Dr Audrey Robin
GP and Fellow
Why did you choose to be a doctor?
The reason why I wanted to be a doctor was to make a difference.
I believe medicine is a way to help create change and try to be influential towards improved health outcomes.
At a young age I lost my mother under hard circumstances and realised that the impact of health services on whanau and Māori in particular required different strategies, such as Māori working for Māori.
If I can help others and be a role model, then maybe someone else will be inspired to do the same.
What does it mean to you to be a doctor?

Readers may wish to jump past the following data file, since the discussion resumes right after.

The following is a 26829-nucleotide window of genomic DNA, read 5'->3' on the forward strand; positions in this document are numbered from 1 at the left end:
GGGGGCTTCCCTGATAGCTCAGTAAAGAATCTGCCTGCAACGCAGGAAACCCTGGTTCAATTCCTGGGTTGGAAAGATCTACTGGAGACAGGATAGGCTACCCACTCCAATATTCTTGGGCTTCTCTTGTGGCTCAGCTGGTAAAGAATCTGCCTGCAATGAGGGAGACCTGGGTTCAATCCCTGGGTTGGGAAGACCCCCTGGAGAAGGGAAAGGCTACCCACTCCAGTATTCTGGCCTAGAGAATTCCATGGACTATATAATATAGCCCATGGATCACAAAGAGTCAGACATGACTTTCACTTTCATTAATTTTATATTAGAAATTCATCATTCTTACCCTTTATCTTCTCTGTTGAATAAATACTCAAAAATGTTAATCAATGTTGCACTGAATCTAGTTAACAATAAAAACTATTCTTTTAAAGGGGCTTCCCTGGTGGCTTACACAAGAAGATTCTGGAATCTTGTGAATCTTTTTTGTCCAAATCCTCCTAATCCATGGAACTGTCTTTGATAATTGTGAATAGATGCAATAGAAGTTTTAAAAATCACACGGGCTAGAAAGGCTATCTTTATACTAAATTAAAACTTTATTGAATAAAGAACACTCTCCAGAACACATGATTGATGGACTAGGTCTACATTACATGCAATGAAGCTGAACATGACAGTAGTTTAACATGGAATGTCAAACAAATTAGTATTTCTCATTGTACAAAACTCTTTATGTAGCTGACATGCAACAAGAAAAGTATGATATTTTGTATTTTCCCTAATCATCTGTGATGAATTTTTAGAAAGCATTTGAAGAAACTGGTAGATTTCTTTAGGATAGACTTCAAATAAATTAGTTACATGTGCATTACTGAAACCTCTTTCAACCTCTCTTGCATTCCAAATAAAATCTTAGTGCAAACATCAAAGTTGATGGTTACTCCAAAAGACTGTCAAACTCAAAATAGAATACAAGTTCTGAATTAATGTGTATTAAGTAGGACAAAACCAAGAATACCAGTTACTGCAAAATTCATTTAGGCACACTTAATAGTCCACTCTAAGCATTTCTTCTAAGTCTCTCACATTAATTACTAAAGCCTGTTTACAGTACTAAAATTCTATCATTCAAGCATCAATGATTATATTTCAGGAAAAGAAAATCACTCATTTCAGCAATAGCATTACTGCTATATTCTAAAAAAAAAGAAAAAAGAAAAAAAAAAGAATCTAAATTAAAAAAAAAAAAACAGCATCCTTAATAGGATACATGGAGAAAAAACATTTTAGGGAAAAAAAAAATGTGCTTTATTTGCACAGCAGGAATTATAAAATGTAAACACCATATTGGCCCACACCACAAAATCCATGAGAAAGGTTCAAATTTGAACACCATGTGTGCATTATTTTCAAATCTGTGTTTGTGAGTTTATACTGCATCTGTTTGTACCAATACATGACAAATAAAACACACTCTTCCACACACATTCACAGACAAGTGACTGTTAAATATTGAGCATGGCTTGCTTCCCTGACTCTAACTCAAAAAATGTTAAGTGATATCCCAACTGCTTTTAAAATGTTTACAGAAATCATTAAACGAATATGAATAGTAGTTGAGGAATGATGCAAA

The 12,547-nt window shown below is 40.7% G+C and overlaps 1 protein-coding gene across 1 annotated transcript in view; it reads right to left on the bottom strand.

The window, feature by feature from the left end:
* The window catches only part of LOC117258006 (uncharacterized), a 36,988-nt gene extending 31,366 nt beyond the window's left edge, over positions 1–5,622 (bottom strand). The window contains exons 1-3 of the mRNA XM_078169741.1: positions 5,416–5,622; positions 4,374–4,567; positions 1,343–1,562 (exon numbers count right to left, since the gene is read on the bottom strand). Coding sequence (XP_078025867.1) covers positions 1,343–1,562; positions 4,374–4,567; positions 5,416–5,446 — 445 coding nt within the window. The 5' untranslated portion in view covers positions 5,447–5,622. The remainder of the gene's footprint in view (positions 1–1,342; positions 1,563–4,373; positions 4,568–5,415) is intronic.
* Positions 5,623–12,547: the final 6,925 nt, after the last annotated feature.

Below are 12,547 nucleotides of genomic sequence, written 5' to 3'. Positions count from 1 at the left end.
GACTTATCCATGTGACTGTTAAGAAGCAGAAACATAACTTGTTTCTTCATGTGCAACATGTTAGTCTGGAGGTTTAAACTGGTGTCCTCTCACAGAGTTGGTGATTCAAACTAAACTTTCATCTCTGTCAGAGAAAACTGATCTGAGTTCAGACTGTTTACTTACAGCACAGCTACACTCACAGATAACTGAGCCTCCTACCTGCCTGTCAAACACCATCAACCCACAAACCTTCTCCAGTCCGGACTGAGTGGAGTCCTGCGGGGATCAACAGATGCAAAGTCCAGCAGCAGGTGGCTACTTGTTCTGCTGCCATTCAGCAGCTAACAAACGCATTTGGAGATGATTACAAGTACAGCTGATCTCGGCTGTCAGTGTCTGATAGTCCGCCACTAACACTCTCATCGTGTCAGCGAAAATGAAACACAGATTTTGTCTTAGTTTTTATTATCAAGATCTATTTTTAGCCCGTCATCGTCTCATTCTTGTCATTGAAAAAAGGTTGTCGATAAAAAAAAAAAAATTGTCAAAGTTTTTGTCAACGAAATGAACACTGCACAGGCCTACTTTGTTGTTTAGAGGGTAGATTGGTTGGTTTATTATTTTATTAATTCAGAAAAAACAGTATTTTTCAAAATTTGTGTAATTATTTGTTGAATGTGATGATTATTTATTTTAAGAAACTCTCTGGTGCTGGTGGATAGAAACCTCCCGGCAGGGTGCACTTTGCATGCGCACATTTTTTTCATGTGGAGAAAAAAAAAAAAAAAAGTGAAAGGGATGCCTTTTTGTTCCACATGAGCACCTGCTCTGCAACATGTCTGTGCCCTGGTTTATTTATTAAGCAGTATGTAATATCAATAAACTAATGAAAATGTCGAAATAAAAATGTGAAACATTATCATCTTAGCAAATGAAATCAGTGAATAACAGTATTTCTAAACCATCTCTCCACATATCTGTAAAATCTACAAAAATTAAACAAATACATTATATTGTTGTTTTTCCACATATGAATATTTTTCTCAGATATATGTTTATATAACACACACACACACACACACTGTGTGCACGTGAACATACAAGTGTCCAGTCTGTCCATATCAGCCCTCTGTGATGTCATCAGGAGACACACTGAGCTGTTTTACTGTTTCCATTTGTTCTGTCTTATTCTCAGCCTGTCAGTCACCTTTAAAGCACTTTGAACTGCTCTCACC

It’s a privilege to be a GP. For me it’s about connecting, being compassionate and advocating for those who can’t advocate for themselves.
I’ve always enjoyed finding solutions, helping and caring for others.
GP has allowed me to naturally give as much care to each individual that maybe required over a short or continuous period of time.
The great yet challenging thing about being a GP is you are constantly learning.
You never forget that you sit in a privileged position for your whanau, your community with the aim to help those in need.